What is the role of the LQT3 gene in the etiology of long QT syndrome (LQTS)?

Updated: Nov 29, 2017
  • Author: Ali A Sovari, MD, FACP, FACC; Chief Editor: Mikhael F El-Chami, MD  more...
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Answer

In LQT3, caused by mutations of the SCN5A gene for the sodium channel, a gain-of-function mutation causes persistent inward sodium current in the plateau phase, which contributes to prolonged repolarization. [10] Some loss-of-function mutations in the same gene may lead to different presentations, including Brugada syndrome. More than 50 mutations have been identified in this gene.

Cardiac events are less frequent in congenital LQT3 than in LQT1 and LQT2, but they are more likely to be lethal (20% mortality with cardiac events in families with LQT3 mutations; 4% in those with an LQT1 or LQT2 mutation). [10]

In some patients, caveolae proteins have been recognized as responsible for the increased sodium current in LQTS3. [11] Caveolae are small (50-100 nm) microdomains that exist on the membrane of a variety of cells, including cardiac myocytes and fibroblasts. Some ion channels, and in particular the SCN5A-encoded voltage-gated sodium channels, are mainly co-localized with caveolae on the membrane. Thus, absence or abnormal formation of caveolae may have some effects on the availability of sodium channels. For example, Vatta and colleagues demonstrated that mutations in caveolin-3 protein exist in LQTS3 and that they can cause an increase in late sodium current. [11]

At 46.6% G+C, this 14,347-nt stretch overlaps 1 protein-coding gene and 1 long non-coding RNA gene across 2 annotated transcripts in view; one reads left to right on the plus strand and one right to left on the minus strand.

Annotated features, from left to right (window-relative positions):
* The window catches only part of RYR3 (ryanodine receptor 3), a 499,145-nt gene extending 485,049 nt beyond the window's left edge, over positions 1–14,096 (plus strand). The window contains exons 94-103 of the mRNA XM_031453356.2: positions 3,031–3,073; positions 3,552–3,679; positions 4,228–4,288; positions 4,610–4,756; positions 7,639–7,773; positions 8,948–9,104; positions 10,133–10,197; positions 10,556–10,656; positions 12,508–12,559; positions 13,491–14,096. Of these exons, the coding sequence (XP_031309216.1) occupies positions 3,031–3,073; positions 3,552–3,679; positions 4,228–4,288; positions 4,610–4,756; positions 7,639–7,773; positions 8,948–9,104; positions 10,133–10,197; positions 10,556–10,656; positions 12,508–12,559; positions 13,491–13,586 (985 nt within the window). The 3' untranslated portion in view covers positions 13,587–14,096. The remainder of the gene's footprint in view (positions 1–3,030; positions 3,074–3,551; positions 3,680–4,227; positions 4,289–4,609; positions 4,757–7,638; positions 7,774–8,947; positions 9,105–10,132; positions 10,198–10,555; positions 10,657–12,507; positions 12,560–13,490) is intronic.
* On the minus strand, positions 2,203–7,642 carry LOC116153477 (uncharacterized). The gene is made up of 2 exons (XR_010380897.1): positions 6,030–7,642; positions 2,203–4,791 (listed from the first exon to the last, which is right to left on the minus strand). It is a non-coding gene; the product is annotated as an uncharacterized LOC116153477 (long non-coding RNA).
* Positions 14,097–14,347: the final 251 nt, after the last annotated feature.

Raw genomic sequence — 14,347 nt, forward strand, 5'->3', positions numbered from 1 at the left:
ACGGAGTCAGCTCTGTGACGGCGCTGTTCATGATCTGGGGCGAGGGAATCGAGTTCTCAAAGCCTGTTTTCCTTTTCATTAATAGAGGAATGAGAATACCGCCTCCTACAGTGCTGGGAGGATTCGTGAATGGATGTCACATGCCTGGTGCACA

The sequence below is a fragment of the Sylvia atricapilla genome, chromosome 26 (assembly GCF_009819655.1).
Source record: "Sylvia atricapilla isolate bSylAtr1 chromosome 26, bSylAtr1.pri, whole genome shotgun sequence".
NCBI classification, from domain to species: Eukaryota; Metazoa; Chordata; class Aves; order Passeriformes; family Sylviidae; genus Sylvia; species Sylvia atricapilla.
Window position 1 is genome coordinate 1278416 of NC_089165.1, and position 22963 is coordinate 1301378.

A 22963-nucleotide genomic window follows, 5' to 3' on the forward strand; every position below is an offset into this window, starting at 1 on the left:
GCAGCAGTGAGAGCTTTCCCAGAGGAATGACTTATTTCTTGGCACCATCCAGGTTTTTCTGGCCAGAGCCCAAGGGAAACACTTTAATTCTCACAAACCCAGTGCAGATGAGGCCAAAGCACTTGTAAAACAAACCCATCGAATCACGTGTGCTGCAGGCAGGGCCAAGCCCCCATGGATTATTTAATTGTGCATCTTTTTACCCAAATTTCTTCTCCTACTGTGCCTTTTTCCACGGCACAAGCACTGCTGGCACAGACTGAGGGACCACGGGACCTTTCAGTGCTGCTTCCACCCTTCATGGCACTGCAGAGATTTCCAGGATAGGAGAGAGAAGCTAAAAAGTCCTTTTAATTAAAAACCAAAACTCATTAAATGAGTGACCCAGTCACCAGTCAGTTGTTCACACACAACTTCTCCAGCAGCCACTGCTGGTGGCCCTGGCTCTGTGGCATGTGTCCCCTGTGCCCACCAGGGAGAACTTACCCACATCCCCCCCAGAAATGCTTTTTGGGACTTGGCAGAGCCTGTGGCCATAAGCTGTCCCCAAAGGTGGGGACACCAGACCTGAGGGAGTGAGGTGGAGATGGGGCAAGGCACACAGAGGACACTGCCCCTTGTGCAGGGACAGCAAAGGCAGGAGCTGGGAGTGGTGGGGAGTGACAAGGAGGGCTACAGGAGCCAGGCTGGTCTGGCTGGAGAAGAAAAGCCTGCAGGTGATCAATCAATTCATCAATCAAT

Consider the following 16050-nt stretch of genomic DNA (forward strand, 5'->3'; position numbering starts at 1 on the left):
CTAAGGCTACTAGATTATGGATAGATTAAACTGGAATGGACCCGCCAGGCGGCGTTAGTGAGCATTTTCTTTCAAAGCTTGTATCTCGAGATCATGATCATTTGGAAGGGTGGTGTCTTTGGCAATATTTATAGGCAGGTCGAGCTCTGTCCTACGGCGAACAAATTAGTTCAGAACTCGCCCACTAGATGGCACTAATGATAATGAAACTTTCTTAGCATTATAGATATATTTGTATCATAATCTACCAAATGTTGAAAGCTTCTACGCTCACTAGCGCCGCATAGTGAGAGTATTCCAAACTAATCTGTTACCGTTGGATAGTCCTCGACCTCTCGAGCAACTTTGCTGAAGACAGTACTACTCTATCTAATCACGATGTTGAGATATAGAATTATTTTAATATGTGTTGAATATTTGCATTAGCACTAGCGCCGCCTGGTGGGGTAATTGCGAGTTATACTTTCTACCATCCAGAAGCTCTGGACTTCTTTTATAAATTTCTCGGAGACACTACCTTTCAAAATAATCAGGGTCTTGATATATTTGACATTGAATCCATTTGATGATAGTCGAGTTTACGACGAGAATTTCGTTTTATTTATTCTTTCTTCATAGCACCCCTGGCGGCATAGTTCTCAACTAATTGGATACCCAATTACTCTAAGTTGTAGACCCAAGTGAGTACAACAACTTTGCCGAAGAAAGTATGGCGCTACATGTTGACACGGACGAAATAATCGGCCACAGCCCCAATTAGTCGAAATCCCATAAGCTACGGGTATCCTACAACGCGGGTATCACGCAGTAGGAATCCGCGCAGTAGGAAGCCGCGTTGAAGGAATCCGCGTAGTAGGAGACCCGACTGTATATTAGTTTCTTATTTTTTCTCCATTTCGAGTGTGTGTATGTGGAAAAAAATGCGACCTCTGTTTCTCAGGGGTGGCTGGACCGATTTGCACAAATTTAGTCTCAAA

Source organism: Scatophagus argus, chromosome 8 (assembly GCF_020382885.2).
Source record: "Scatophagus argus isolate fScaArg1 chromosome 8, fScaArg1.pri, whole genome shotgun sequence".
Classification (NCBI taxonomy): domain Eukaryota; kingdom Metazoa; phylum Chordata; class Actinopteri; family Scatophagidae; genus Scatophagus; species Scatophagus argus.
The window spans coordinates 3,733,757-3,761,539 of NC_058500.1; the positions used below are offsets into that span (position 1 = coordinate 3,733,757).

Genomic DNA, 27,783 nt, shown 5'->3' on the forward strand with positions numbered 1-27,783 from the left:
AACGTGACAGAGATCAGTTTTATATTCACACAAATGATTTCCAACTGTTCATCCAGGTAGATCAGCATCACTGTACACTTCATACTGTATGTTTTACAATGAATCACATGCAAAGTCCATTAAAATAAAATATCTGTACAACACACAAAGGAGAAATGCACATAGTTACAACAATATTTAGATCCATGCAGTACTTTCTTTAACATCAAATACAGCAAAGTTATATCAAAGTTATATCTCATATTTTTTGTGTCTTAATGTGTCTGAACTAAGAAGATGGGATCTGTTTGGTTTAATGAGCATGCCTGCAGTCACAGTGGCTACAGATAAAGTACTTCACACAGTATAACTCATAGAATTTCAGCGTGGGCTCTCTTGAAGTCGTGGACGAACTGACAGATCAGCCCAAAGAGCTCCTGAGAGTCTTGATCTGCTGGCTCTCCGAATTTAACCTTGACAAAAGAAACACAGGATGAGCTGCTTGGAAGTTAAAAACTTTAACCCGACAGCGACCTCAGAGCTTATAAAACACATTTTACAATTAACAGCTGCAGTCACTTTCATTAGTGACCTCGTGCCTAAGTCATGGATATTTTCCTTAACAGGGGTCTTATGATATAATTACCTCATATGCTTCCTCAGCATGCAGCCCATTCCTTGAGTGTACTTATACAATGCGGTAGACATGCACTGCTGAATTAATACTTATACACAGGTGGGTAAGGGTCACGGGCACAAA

Nevertheless, caveolae are present in the membrane of many other cell types and are also involved in many cellular activities, thus, their impairment is expected to be associated with multisystemic diseases. For example, Rajab and colleagues reported genetic mutations resulting in defective caveolae in families with congenital generalized lipodystrophy who have several systemic manifestations, such as hypertrophic pyloric stenosis, impaired bone formations, ventricular arrhythmia, and sudden cardiac death. [12] The fact that mutations in proteins associated with ion channels may result in a change in the availability of channels on the membrane, and therefore a significant change in total current, has added another window for investigating the genetic abnormalities resulting in LQTS.


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